Kelvin Mason, University of Liverpool
Sam Halvorsen, University College London
Kerry Burton, University of the West of England
Reading groups represent a common practice both inside and outside the university, and in many cases provide an important space that breaches the divide. Nevertheless, there is relatively little critical reflection on the political significance of reading groups, their practical utility, and the challenges involved. This intervention emerged through an encounter between three UK-based academic-activists, sharing our experiences of “doing reading groups” in and around the university.
Over the last few years, there has been something of a participatory turn in academic geography, with discussions about the potentials of “participatory action research” (Kindon et al. 2007), “militant research” (Shukaitis and Graeber 2007), and “engaging” (Wills 2014), amongst other approaches and themes, including co-production. Many of these discussions have explored the extent to which the university facilitates participatory encounters…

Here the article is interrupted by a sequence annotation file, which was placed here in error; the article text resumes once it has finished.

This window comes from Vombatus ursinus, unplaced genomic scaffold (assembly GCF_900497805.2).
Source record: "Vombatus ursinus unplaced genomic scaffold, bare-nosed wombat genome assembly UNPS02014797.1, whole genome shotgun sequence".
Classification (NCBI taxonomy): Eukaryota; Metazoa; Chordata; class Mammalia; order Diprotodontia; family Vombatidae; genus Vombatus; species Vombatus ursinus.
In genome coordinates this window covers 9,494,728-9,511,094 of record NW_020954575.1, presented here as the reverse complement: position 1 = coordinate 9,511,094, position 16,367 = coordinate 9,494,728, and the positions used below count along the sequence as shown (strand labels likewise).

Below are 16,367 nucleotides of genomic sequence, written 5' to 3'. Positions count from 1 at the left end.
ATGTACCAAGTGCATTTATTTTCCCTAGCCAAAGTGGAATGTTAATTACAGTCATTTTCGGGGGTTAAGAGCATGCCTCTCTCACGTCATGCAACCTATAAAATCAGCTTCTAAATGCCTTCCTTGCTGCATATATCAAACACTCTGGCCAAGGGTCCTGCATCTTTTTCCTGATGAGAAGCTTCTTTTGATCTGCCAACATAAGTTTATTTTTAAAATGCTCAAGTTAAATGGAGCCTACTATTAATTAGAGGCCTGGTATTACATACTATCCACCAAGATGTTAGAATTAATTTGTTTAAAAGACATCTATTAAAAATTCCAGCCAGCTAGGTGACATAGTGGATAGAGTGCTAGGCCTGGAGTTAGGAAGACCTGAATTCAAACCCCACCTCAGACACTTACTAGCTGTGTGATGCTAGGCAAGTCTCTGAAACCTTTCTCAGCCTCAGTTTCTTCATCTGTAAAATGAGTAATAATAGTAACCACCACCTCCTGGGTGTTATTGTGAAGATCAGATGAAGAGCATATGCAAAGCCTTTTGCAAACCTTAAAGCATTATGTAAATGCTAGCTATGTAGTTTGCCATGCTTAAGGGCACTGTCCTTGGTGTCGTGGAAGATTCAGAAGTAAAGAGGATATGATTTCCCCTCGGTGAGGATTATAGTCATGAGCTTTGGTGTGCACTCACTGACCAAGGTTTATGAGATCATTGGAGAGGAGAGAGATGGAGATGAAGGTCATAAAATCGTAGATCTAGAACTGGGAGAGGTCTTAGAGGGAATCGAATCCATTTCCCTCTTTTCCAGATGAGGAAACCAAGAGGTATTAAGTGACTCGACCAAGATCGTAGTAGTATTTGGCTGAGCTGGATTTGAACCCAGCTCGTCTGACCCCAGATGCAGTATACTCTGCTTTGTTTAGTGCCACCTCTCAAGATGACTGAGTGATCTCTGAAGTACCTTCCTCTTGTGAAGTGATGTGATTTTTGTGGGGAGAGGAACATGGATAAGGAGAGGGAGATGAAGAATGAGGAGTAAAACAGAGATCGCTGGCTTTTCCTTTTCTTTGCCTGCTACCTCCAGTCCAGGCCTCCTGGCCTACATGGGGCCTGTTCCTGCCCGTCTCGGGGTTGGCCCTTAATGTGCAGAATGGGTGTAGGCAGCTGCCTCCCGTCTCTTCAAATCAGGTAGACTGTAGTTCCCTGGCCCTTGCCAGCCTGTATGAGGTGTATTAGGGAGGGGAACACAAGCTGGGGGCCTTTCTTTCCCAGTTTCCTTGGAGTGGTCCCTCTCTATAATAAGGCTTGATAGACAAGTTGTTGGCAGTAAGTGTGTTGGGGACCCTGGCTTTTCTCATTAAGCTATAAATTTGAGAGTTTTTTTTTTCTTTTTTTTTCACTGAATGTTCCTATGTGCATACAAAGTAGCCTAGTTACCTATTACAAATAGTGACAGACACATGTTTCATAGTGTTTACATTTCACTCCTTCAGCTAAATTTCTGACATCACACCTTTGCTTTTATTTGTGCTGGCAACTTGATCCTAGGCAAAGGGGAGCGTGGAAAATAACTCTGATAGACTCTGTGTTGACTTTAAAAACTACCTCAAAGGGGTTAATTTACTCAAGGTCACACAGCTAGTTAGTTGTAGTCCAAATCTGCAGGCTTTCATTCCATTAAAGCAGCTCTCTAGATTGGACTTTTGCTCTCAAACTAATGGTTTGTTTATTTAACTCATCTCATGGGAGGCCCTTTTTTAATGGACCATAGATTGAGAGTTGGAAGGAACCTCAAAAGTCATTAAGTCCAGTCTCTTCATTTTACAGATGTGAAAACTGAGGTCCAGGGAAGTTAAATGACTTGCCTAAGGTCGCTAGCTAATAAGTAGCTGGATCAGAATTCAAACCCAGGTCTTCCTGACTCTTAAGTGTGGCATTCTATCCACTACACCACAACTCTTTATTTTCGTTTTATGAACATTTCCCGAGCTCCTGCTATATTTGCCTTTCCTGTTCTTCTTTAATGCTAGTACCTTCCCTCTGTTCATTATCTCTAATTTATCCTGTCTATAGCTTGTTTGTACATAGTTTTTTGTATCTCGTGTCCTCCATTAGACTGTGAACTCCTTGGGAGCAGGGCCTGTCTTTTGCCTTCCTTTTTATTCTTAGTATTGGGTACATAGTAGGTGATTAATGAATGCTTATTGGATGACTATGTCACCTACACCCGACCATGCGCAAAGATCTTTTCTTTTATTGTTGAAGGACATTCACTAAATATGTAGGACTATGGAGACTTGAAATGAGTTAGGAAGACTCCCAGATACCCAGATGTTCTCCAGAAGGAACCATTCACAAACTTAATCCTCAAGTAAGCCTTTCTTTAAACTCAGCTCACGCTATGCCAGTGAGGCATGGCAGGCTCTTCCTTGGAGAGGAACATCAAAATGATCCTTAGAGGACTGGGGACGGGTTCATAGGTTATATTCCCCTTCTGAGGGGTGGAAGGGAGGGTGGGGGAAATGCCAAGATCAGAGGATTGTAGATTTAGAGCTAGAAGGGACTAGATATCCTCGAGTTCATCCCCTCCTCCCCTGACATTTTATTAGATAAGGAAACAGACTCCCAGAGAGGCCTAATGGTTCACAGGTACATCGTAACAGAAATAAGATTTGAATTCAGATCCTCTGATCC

View original post 3,363 more words